Who is the (real) first Computer Programmer?
Because it sure ain't Ada Lovelace.
Ask a majority of computer nerds, “Who was the first computer programmer?” and you’re likely to get one answer more than all others: Lady Ada Lovelace.
But was Ada Lovelace truly the first computer programmer? Or is that idea based on a bad understanding of both history and computers? Let’s dive in and figure this out.
The Work of Ada Lovelace
During the 1800’s a book series entitled “Scientific Memoirs” was published. An 1843 edition of that series included an English translation — of a French publication — of a lecture given by Charles Babbage on his theoretical, mechanical computing machine: The Analytical Engine.
That English translation was done by Ada Lovelace. And, in addition to her translation, she included a handful of notes that were included at the end of the publication.
One of those notes (labeled “Note G”) was a theoretical method for using the Analytical Engine to compute Bernoulli numbers.
This is what that note looked like:
This “Note G” is what many people consider to be the “first computer program”. And, thus, this is what has earned Ada Lovelace the title of “world’s first computer programmer.”
There are, however, a few issues with bestowing this title upon Ada Lovelace.
The computer this program was written for… did not exist. It was purely theoretical. Which means she was never able to actually “program” this “computer”.
The software never “ran”. If a programmer never writes software that runs (not even once)… is that programmer… a programmer?
Charles Babbage, the creator of the designs for this theoretical mechanical computer, also had to conceive of similar ways to utilize the computer. Thus, he would have been the “first programmer”… as he would have done so prior to Lovelace even hearing about the machine designs.
So. Was Ada Lovelace the first computer programmer?
Obviously not. While her writings which documented Babbage’s work are — undoubtedly — critical pieces of computing history (something for which Ada Lovelace deserves to be remembered), she was not a computer programmer. And, therefor, could not have been “the first one”.
So… who was the first programmer?
Ok. So Lovelace was not the first computer programmer. That much is obvious.
Which begs the question… who was?
To answer that we need set a few requirements for determining if someone was, or was not, a computer programmer.
The computer they are writing programs for? It needs to actually exist.
They must have run a program, which they wrote, at least one time on said computer.
Those two requirements seem rather obvious.
Let’s look over a few possibilities…
1944 - Programmers of the Mark 1
In 1944, the Mark 1 (at Harvard) went online. This was the first programmable computer in the United States of America.
The first programmers for this machine were: Richard Milton Bloch, Grace Hopper, and Robert Campbell.
“Grace Hopper was self-proclaimed to be the first programmer, and I believe her.”
Being as the Mark 1 was, indeed, programmable — these three programmers are certainly good contenders for the title of “first programmers”. And, among the three (Bloch, Campbell, and Hopper), Hopper appears to be the one who claims the title (without objection from others).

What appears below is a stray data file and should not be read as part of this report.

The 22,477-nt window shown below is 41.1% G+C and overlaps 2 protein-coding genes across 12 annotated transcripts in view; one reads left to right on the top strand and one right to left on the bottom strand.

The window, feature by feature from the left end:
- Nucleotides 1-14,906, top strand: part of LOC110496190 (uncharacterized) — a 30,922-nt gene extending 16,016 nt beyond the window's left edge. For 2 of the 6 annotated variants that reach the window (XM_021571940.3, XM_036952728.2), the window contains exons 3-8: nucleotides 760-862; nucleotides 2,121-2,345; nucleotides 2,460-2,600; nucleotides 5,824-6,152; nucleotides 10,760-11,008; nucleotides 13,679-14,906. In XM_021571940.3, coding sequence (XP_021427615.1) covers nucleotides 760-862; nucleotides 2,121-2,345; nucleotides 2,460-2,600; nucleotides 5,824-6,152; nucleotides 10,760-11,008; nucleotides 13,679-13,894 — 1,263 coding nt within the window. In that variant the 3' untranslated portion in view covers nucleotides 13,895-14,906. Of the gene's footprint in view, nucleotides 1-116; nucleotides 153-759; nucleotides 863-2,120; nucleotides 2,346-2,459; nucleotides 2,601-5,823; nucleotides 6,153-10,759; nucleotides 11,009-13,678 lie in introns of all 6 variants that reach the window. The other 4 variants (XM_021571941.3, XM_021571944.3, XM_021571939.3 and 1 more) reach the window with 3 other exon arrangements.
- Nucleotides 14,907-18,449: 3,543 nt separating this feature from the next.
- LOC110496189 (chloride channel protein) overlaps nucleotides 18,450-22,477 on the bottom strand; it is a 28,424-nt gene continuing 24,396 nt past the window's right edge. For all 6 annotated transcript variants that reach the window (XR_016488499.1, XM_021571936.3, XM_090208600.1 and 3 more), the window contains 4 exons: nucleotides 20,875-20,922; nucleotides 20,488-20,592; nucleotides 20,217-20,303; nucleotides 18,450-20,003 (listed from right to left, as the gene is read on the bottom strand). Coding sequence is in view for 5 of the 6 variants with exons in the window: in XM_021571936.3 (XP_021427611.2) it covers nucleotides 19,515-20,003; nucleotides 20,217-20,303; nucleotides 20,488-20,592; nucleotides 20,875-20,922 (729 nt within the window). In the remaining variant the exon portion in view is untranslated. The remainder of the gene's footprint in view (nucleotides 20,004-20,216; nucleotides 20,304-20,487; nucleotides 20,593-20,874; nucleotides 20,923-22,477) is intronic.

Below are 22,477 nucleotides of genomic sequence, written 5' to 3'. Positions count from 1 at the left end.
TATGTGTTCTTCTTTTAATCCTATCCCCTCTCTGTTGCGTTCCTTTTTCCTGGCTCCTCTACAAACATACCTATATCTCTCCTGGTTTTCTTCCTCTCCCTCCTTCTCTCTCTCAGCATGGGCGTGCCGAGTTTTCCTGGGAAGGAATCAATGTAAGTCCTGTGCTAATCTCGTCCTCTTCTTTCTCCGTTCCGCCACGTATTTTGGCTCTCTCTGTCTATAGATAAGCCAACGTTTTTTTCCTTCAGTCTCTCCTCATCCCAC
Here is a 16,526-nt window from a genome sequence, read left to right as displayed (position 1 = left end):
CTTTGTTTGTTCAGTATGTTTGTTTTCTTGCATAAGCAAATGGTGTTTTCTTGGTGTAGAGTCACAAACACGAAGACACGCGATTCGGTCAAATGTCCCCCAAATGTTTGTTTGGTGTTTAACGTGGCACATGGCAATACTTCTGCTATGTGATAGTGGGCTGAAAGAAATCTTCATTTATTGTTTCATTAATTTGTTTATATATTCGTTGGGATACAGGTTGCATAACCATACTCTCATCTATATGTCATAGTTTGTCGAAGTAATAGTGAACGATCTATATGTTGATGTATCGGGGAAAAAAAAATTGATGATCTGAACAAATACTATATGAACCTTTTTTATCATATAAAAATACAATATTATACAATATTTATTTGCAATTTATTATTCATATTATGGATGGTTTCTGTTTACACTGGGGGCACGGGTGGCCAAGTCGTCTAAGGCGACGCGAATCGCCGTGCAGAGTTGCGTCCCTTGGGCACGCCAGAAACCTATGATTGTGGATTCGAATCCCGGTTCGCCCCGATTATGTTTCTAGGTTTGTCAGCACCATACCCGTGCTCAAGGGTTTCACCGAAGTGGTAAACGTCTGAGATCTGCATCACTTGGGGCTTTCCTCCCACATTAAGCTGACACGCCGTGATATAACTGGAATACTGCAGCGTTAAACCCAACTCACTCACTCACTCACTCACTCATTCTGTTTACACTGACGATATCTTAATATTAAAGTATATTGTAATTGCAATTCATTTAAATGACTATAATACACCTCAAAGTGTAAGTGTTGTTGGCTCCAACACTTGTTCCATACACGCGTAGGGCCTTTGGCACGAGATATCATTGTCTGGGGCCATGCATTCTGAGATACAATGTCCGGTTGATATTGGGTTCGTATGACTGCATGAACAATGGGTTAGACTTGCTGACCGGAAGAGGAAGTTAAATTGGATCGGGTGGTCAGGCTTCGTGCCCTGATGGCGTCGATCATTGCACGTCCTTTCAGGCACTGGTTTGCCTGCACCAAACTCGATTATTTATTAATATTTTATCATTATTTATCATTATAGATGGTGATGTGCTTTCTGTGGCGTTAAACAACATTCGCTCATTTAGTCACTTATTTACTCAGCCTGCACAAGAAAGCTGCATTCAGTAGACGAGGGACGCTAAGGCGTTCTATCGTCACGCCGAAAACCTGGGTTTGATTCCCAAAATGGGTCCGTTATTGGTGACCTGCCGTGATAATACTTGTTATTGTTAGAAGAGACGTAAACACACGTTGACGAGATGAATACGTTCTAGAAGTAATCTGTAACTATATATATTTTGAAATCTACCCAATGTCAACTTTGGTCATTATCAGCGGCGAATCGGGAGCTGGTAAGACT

Grace Hopper would go on to be an absolute force within the world of computing (specifically on the development of FLOW-MATIC and COBOL).
1941 - The Z3
3 years earlier, in 1941, Konrad Zuse had just completed his Z3 computer. An electromechanical machine (similar to the Mark 1 in that regard) that was the first operational, programmable computer in the world.
If this is the first programmable computer — and Konrad Zuse developed it — it stands to reason that Konrad Zuse would have tested the Z3 with programs which he wrote. Thus making Konrad Zuse the first computer programmer in the world.
Something fascinating here:
The work on both the Z3 and Mark 1 was happening during World War 2. The Mark 1 being funded by the United States and the Z3 being funded by Nazi Germany.
Which means that two completely different teams were making computer history… completely separated from each other.
The cold, hard truth is that Konrad Zuse, funded by Hitler’s Nazi Germany, is — in all likelihood — the first true computer programmer.
Note: Yes. Zuse was funded by the Nazi government of Germany. Zuse did not object or fight against the Nazis in any noteworthy way, and did significant work inside of Nazi bunkers. He worked with the Nazis willingly and eagerly. Regardless of what we all think of the Nazis — spoiler… we don’t like them — the technical accomplishments of Zuse are real, documented, and should be regarded as a critical part of computing history.
However, the team in the United States would not have known about this. For them, they were the first to have a truly programmable computer with the Mark 1. Upon which, Admiral Grace Hopper claims to have been the first to program.
Now, here’s where things get tricky in defining “Computer Programmer”.
Does the person who built the computer count? Or can this title only be bestowed on someone who programmed the computer… but did not, themselves, build it?
If the builder of the computer counts… Zuse wins the title.
If the builder is disqualified… Hopper is the first computer programmer.
Either way, Ada Lovelace definitely was not the first computer programmer. This much is overwhelmingly obvious.
What is amazing about this fact: Despite seeing the documentation, many will cling (with an almost religious like fervor) to the idea that Lovelace was the first computer programmer. I find that fascinating.